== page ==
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‘Joker’ is a beautifully sinister film

Arthur Fleck (Joaquin Phoenix) is a failed comedian who’s a downward spiral into madness transforms him into the Joker. Warner Bros. website photo

“Joker” is a gruesome, yet poignant adaptation of the infamous DC Comics villain.

Arthur Fleck, played by Joaquin Phoenix, is a failed comedian who makes his living as a clown-for-hire. Fleck suffers from mental illness stemming from abuse he experienced in his early life and from the turbulent conditions of his current one. When Fleck’s life begins to take a turn for the worst, he begins a descent into madness and insanity and becomes the infamous villain we all know today.

Phoenix is one of, if not the best actor in American cinema. If there’s anything reflective of his performance in the 2017 film, “You Were Never Really Here,” it’s that Phoenix’s abilities as an actor are truly versatile and he can portray a character suffering from psychological trauma well.

Phoenix’s Joker is grim and menacing, but he’s also depressing because as an audience, we finally see an origin story behind a character whose origin story in previous media has always been clouded in ambiguity and obscurity. Fleck’s character arc is saddening since both his work-life and home-life is in absolute shambles.

For the sake of keeping this review, spoiler-free, I won’t go too much into detail. With that said, the build-up and rising action behind Fleck’s downward spiral into madness is revolting and hard to watch, because of the condition of his life, yet captivating enough that you can’t take your eyes away from the screen.

On top of Phoenix’s performance, his physical preparation for the role was most shocking. His commitment to method acting is reflected in his physical appearance throughout “Joker.” I believe Phoenix starved himself because he was so skinny that he looked unhealthy.

Very few actors commit themselves to these extreme body transformations. Actors like Christian Bale and Matthew McConaughey have undergone similar transformations in films like “Vice” and “Dallas Buyers Club,” respectively, and have done it well. Not every great actor or actress should strive for this level of method acting, but it’s something worthy of respect when they do reach that level because to make your body endure so much stress for one role shows true dedication and Phoenix does just that in “Joker.”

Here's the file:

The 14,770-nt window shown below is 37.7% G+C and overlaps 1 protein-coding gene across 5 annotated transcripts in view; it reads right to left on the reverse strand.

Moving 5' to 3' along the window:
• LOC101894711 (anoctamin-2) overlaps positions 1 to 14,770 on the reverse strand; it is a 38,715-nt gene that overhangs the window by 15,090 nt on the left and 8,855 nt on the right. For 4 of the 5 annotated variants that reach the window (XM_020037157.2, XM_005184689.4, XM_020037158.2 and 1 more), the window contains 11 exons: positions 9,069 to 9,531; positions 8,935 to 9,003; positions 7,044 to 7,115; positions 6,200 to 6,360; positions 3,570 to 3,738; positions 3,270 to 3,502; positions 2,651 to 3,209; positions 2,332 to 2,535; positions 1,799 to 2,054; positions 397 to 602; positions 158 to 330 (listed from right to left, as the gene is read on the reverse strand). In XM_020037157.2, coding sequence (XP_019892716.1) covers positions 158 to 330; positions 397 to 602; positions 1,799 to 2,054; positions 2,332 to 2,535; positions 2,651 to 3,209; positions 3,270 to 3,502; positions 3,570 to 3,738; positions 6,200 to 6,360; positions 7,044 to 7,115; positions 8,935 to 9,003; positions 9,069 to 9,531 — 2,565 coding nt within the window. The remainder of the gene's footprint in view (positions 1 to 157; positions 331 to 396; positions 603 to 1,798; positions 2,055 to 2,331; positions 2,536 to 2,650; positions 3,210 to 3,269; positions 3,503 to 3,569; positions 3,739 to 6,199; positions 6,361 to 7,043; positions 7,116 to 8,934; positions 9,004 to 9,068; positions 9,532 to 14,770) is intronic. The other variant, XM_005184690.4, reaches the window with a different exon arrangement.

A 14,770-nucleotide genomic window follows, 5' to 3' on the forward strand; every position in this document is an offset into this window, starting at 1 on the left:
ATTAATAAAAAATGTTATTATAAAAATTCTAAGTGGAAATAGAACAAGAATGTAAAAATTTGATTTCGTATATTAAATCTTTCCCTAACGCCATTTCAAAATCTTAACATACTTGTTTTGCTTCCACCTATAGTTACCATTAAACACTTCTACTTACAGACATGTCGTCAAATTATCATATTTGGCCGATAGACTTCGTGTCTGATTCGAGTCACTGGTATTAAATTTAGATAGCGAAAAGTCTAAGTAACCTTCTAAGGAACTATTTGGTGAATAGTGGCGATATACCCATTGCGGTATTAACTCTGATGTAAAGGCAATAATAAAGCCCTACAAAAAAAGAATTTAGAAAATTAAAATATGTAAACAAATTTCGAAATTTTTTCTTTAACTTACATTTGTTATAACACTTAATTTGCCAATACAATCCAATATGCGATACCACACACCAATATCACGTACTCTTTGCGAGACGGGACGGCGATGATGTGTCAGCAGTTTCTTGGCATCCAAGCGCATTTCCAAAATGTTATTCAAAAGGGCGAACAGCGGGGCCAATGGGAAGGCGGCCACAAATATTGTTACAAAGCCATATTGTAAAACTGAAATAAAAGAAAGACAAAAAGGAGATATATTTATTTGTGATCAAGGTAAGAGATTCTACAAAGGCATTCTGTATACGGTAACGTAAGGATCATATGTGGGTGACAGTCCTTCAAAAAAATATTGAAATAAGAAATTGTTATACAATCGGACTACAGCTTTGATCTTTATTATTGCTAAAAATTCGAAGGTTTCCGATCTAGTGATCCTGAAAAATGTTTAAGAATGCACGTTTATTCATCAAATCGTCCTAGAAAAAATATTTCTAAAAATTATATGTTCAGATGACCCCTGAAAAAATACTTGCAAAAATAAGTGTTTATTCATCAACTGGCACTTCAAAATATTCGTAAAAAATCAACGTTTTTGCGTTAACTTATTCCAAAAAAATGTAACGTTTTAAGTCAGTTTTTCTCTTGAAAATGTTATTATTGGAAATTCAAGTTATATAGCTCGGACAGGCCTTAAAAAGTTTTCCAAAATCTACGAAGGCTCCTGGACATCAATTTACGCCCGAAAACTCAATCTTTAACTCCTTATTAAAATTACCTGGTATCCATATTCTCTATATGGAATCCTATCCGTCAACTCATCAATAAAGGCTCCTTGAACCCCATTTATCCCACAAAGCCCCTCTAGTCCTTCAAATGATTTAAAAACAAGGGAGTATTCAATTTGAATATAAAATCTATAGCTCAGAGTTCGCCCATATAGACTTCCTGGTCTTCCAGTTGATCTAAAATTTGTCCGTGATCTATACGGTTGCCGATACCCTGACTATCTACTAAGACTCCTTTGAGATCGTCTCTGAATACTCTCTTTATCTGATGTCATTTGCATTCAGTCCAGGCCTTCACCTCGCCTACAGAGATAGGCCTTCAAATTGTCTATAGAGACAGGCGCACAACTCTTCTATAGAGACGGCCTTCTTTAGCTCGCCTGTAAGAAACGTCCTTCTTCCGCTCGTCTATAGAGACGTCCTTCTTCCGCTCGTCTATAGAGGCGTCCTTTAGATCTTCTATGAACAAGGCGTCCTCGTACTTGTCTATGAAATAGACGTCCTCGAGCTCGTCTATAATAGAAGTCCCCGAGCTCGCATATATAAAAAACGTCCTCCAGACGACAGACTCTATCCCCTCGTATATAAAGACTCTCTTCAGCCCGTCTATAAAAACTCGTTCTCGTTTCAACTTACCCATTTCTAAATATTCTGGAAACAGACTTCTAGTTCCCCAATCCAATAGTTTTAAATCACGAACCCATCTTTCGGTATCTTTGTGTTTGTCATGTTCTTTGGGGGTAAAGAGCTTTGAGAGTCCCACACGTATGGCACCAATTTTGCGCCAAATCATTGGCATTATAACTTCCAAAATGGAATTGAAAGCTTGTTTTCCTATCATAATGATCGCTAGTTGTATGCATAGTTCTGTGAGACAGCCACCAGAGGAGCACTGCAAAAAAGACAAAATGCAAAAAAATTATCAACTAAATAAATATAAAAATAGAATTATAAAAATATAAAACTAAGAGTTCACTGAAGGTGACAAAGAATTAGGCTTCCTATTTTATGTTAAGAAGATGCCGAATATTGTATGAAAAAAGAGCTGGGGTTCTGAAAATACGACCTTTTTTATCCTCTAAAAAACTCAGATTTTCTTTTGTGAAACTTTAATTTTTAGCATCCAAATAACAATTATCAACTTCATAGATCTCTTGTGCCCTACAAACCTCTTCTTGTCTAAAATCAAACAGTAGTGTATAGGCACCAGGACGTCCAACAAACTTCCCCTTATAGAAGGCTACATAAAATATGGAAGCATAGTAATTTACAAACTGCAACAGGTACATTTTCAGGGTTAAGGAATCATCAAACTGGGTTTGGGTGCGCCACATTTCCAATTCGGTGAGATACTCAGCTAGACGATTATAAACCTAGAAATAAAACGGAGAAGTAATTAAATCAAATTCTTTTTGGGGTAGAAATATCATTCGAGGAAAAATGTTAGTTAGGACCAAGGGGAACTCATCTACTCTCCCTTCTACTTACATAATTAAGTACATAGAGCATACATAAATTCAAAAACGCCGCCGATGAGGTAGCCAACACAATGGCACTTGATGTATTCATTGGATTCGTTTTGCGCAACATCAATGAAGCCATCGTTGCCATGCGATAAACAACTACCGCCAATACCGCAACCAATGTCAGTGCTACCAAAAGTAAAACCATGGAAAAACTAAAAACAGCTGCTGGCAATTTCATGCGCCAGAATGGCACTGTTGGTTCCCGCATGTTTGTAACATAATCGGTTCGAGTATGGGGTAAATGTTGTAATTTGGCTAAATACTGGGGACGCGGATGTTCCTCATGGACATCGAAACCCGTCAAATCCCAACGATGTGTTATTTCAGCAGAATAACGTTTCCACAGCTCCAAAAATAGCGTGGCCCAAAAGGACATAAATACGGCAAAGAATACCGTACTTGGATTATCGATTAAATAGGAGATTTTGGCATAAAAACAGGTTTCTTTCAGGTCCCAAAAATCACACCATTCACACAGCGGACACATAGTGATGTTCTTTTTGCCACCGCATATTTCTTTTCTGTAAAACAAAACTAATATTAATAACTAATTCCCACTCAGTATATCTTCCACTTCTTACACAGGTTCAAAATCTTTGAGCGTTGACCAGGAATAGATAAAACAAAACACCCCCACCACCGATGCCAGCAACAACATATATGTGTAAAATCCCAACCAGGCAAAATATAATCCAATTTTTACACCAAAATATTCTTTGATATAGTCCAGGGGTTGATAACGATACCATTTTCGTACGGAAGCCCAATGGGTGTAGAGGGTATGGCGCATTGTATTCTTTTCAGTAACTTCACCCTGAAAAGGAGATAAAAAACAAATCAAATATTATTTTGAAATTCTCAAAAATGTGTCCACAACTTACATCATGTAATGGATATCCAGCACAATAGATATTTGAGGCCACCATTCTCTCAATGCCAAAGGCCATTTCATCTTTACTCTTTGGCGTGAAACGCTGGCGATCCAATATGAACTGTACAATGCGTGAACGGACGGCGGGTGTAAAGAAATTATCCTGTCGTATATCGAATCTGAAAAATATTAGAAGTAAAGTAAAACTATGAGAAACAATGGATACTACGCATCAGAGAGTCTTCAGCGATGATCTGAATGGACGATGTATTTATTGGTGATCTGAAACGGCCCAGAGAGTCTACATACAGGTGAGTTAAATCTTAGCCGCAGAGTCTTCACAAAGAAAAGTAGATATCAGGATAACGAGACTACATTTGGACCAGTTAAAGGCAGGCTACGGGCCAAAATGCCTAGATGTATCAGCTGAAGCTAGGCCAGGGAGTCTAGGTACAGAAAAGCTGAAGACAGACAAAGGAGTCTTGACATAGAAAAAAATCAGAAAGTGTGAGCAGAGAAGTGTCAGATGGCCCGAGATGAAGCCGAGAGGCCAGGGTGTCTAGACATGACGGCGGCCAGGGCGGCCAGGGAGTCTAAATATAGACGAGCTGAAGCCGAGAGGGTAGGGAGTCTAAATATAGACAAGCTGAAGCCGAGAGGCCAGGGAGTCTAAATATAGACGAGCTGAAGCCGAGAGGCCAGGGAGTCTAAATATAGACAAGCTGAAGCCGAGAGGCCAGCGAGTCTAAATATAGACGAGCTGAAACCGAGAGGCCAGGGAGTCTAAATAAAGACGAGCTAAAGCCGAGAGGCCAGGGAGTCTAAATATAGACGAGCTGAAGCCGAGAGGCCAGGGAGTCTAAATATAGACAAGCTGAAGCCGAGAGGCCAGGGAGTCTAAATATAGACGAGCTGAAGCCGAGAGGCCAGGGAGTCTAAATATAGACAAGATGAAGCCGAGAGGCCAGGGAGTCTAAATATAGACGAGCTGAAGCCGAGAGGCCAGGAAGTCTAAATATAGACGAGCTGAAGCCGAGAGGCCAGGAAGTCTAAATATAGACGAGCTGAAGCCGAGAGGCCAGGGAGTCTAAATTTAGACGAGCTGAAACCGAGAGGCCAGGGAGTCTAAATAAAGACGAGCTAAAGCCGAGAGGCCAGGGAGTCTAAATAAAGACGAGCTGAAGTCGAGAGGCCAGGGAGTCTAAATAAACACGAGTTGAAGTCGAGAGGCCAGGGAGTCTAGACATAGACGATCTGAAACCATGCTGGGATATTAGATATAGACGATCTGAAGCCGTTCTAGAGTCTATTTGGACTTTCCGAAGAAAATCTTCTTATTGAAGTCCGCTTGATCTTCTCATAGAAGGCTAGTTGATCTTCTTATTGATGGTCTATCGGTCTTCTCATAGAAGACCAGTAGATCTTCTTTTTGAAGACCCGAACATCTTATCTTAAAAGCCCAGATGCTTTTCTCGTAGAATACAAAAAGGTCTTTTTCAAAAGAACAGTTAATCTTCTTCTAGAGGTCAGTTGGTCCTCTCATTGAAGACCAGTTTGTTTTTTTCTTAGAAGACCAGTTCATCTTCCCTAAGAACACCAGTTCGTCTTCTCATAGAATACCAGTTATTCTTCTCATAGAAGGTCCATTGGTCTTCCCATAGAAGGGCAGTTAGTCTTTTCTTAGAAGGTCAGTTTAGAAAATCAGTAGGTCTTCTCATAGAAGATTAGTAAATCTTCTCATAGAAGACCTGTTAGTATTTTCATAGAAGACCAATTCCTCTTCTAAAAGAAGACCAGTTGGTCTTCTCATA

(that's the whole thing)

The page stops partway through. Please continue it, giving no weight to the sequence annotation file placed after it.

I would argue that Phoenix’s Joker is on par with Heath Ledger’s legendary portrayal of the Joker in Christopher Nolan’s “The Dark Knight.”

The narrative of “Joker” was a lot more cohesive than I had originally anticipated considering Warner Brothers’s awful track record with DC Comics films. The overall film flowed well and did not have a single dull moment. Considering the film is based on a villain from the Batman franchise, there were many moments where the film could have shoe-horned many references to the superhero, but the film does an exceptional job of focusing mainly on Joker’s character while giving a few subtle nods to the original superhero.

What I admired most about this film is its unwillingness to hold back. The film is gritty, violent and abhorrent in its aesthetic. But the abundance of grotesque visuals do not deter “Joker,” but rather compliments it because it allows the film to explore a darker and depressive side of the human condition. Plus, it allows the film to showcase a violent and cruel Joker at his true potential.

“Joker” exceeded all my expectations, and then some, and I cannot recommend this film enough to fans of both comic book characters and gritty cinema.

Rating: 5/5 stars

Angel Ortega can be reached at [email protected] or on Twitter @AngelOrtegaNews.

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About the Contributor
Angel Ortega, A&E Editor
Angel Ortega is a journalism-news major with a minor in cinema studies. Angel has been on the Orion for four years, serving as both a staff writer and arts & entertainment editor. He enjoys writing artist profiles and film reviews. When he’s not working for the Orion, you can find him at a concert or music festival.

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